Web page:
Too little VM instance headroom

To account for sudden bursts of traffic, an autoscaler should include ample headroom (for example, the autoscaler is triggered at 70% of CPU capacity). To save costs, you might be tempted to set this target higher, such as 90% of CPU capacity. However, higher trigger values might result in scaling bottlenecks when confronted with bursts of traffic, such as an advertising campaign that suddenly increases demand. You need to balance headroom size based on how spiky your traffic is and how long your new VM instances take to get ready.

Regional quotas

If you have unexpected bursts in a region, your existing resource quotas might limit the number of instances you can scale to below the level required to support the current burst. Processing an increase to your resource quota can take a few hours or days.

Addressing these challenges with global load balancing

HTTP(S) Load Balancing, External SSL Proxy Load Balancing, and External TCP Proxy Load Balancing are global load balancing products proxied through globally synchronized Google Front End (GFE) servers, making it easier to mitigate these types of load balancing challenges. These products offer a solution to the challenges because traffic is distributed to backends differently than in most regional load balancing solutions.

These differences are described in the following sections.

Algorithms used by other load balancers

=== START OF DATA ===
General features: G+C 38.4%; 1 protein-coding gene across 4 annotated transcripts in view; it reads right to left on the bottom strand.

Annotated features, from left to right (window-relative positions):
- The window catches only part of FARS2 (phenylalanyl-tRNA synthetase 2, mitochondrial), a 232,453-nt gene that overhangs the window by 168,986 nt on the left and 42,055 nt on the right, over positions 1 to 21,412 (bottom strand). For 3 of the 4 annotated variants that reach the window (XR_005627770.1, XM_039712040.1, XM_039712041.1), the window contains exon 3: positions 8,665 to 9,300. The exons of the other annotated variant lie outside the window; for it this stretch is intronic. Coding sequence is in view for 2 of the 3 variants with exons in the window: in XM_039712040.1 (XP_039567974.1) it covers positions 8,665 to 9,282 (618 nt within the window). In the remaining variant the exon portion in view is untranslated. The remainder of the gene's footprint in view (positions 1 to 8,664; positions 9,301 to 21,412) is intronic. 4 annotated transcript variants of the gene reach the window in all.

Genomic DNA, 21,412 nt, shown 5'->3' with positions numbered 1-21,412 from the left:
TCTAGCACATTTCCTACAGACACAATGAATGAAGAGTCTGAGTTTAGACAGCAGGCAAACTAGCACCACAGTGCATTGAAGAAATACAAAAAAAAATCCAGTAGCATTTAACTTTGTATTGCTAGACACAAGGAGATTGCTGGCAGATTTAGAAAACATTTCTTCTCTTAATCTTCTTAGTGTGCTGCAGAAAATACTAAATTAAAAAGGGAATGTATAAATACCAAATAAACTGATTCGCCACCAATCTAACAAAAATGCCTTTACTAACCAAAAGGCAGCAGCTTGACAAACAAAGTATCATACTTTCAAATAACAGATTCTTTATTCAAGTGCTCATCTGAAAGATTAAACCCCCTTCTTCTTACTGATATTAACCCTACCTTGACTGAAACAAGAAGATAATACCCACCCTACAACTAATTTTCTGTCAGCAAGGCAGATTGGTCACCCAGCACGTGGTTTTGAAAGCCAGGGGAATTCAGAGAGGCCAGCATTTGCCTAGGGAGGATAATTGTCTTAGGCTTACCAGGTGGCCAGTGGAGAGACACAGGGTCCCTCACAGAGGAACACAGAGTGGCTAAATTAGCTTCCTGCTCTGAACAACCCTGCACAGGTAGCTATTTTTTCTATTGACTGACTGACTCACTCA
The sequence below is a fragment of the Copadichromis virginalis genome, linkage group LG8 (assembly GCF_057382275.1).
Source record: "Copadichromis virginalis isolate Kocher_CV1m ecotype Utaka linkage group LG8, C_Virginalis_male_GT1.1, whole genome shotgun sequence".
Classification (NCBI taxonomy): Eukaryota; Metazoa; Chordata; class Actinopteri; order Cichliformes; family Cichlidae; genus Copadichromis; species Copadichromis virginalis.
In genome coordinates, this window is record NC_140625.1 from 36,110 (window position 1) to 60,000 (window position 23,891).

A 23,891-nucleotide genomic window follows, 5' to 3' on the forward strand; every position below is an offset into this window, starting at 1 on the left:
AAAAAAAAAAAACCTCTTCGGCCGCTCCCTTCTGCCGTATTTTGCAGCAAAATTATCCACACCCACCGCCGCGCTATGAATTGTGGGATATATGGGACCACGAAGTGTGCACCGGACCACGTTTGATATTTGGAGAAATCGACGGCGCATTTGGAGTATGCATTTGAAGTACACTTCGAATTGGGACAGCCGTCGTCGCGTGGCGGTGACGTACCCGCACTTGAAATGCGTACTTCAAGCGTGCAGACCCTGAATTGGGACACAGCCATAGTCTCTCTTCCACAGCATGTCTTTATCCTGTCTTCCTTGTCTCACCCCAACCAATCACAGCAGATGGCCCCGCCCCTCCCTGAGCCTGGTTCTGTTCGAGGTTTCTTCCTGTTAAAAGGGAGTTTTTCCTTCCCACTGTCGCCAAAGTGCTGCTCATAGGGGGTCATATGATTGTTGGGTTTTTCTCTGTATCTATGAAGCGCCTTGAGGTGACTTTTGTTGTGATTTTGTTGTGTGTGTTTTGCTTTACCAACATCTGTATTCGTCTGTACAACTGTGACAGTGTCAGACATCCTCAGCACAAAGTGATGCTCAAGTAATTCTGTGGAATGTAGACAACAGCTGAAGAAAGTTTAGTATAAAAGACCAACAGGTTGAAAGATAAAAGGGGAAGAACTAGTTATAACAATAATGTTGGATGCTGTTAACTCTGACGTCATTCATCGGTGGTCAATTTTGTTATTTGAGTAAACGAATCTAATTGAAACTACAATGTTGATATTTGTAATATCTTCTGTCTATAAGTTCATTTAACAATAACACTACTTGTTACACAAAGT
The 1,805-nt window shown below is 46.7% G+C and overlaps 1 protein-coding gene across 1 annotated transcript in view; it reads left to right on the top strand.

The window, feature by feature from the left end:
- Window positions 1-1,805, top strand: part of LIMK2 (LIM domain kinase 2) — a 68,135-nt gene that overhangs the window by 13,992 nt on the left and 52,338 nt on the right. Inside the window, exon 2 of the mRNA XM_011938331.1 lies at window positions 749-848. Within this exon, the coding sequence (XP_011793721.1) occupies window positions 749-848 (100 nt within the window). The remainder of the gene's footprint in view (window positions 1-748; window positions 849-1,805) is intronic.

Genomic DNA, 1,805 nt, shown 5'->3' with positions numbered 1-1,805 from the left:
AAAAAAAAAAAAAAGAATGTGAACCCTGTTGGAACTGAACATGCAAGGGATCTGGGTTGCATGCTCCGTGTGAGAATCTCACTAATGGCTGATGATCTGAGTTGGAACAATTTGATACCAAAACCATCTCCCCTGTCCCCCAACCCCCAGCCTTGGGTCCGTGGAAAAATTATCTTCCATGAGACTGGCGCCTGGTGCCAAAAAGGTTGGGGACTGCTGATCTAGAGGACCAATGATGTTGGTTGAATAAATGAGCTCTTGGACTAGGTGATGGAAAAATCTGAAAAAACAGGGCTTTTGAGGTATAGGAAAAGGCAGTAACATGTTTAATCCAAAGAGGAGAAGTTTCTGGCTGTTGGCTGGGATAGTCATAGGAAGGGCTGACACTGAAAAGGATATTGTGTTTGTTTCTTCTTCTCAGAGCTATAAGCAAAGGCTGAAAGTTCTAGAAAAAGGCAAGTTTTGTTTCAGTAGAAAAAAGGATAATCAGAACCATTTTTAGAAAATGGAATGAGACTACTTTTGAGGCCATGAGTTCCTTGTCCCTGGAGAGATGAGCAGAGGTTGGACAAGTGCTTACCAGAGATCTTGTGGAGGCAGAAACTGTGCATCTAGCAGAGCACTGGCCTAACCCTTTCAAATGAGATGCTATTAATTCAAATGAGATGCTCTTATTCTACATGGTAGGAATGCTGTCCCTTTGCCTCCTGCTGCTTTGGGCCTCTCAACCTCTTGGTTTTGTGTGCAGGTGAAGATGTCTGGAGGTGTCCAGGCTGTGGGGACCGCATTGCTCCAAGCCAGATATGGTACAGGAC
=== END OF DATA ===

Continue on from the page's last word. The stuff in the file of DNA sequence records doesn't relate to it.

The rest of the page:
Most load balancers use the same algorithms to distribute traffic between backends:

  • Round-robin. Packets are equally distributed between all backends regardless of the packets' source and destination.
  • Hashing. Packet flows are identified based on hashes of traffic information, including source IP, destination IP, port, and protocol. All traffic that produces the same hash value flows to the same backend.

Hashing load balancing is the algorithm currently available on Network Load Balancing. This load balancer supports 2-tuple hashing (based on source and destination IP), 3-tuple hashing (based on source IP, destination IP, and protocol), and 5-tuple hashing (based on source IP, destination IP, source port, destination port, and protocol).

With both of these algorithms, unhealthy instances are taken out of the distribution. However, current load on the backends is rarely a factor in load distribution.